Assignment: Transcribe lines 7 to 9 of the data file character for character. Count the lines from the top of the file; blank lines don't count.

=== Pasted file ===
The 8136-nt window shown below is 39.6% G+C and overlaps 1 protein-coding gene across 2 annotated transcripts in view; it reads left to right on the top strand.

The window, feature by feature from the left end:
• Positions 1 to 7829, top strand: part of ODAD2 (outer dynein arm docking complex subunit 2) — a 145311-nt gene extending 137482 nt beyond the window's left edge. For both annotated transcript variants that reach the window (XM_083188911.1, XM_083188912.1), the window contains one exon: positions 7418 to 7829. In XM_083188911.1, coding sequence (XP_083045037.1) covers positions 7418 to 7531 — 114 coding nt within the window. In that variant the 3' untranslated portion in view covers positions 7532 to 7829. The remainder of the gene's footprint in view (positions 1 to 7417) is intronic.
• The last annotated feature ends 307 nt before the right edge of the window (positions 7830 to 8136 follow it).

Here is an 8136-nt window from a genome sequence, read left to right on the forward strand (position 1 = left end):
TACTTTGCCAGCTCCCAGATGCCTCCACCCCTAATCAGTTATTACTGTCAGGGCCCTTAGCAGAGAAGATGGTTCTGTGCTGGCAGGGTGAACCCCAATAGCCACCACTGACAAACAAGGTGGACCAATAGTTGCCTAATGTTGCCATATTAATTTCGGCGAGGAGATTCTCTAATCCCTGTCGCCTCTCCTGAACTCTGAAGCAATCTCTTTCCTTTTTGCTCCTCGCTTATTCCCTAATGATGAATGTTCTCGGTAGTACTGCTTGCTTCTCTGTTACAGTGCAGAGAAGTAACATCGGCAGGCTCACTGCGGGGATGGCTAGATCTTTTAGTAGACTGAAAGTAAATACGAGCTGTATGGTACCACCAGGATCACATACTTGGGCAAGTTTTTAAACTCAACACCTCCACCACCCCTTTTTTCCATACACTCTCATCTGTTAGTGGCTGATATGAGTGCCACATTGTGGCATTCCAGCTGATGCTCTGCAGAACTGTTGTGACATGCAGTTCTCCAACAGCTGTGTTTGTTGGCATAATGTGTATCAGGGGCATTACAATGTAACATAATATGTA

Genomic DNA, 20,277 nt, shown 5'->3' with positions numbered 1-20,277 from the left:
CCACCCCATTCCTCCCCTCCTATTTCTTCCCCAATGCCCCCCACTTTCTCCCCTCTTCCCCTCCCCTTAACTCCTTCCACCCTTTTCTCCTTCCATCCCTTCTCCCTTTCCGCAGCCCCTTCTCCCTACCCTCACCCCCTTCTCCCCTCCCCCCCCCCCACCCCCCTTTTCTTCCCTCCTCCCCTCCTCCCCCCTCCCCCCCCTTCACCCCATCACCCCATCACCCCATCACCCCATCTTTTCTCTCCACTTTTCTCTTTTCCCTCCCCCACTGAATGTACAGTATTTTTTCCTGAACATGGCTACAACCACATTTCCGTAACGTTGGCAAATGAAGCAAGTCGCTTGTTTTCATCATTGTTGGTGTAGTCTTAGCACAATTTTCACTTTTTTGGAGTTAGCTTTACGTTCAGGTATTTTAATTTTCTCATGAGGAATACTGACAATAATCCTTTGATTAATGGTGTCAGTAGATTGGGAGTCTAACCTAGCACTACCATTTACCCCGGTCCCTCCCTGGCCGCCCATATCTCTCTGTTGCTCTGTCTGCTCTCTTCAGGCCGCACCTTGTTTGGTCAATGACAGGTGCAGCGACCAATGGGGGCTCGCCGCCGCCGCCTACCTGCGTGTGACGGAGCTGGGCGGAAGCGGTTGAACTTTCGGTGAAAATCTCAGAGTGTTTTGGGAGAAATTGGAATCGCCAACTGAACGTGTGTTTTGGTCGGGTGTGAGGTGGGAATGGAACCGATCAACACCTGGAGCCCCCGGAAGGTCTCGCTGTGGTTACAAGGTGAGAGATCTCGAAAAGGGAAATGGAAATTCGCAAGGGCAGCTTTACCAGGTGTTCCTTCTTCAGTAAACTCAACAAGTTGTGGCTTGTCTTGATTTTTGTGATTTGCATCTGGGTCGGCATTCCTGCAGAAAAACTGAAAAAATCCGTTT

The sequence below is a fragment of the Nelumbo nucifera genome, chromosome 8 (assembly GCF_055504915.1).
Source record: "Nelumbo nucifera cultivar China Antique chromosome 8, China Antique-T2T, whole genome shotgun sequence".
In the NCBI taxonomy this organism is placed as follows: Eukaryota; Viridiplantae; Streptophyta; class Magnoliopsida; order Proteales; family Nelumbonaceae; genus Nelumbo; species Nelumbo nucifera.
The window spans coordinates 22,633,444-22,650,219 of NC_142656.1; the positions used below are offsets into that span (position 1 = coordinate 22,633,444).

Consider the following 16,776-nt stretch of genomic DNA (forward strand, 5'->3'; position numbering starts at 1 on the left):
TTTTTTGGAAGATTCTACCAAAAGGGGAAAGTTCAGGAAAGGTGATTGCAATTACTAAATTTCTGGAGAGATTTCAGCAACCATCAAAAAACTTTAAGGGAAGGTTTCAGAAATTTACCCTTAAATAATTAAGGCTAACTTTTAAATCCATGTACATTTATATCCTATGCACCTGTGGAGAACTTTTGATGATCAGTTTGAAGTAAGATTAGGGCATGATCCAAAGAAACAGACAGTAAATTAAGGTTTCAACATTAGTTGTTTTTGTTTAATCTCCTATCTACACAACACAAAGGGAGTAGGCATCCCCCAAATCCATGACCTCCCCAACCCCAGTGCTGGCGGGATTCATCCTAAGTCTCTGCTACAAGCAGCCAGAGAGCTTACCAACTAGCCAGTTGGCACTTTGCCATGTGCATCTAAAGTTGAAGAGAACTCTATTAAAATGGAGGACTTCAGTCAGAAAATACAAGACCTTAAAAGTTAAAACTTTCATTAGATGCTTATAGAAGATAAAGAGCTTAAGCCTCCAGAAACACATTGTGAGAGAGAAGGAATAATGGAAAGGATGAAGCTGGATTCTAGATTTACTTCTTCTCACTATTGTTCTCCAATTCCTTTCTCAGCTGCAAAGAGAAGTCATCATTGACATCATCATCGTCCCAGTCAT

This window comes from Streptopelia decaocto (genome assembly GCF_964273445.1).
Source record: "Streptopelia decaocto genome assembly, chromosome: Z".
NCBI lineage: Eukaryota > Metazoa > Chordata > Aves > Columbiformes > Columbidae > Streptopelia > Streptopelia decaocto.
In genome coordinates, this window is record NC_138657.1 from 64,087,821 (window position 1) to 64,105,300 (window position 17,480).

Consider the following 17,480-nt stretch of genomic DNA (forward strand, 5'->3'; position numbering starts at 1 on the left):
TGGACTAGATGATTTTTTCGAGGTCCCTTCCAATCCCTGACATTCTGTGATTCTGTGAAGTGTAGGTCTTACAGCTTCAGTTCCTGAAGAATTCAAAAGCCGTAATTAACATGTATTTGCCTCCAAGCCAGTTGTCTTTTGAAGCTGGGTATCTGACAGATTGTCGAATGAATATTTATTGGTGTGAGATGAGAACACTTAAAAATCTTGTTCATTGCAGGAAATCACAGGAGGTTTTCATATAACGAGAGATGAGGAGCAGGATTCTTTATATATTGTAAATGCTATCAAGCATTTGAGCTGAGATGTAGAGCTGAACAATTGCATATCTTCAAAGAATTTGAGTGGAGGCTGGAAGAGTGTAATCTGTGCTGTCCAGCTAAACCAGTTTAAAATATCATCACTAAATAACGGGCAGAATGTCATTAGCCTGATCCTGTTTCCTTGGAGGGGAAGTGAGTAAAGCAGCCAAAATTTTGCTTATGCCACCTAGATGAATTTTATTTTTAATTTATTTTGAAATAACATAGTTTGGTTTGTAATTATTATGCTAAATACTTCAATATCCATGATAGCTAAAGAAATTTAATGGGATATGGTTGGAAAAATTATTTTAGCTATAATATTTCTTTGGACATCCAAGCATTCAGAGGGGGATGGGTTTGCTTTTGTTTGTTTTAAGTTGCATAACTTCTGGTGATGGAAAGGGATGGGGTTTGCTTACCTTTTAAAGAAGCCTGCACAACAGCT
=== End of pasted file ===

Genomic DNA, 20,277 nt, shown 5'->3' with positions numbered 1-20,277 from the left:
CCACCCCATTCCTCCCCTCCTATTTCTTCCCCAATGCCCCCCACTTTCTCCCCTCTTCCCCTCCCCTTAACTCCTTCCACCCTTTTCTCCTTCCATCCCTTCTCCCTTTCCGCAGCCCCTTCTCCCTACCCTCACCCCCTTCTCCCCTCCCCCCCCCCCACCCCCCTTTTCTTCCCTCCTCCCCTCCTCCCCCCTCCCCCCCCTTCACCCCATCACCCCATCACCCCATCACCCCATCTTTTCTCTCCACTTTTCTCTTTTCCCTCCCCCACTGAATGTACAGTATTTTTTCCTGAACATGGCTACAACCACATTTCCGTAACGTTGGCAAATGAAGCAAGTCGCTTGTTTTCATCATTGTTGGTGTAGTCTTAGCACAATTTTCACTTTTTTGGAGTTAGCTTTACGTTCAGGTATTTTAATTTTCTCATGAGGAATACTGACAATAATCCTTTGATTAATGGTGTCAGTAGATTGGGAGTCTAACCTAGCACTACCATTTACCCCGGTCCCTCCCTGGCCGCCCATATCTCTCTGTTGCTCTGTCTGCTCTCTTCAGGCCGCACCTTGTTTGGTCAATGACAGGTGCAGCGACCAATGGGGGCTCGCCGCCGCCGCCTACCTGCGTGTGACGGAGCTGGGCGGAAGCGGTTGAACTTTCGGTGAAAATCTCAGAGTGTTTTGGGAGAAATTGGAATCGCCAACTGAACGTGTGTTTTGGTCGGGTGTGAGGTGGGAATGGAACCGATCAACACCTGGAGCCCCCGGAAGGTCTCGCTGTGGTTACAAGGTGAGAGATCTCGAAAAGGGAAATGGAAATTCGCAAGGGCAGCTTTACCAGGTGTTCCTTCTTCAGTAAACTCAACAAGTTGTGGCTTGTCTTGATTTTTGTGATTTGCATCTGGGTCGGCATTCCTGCAGAAAAACTGAAAAAATCCGTTT

The sequence below is a fragment of the Nelumbo nucifera genome, chromosome 8 (assembly GCF_055504915.1).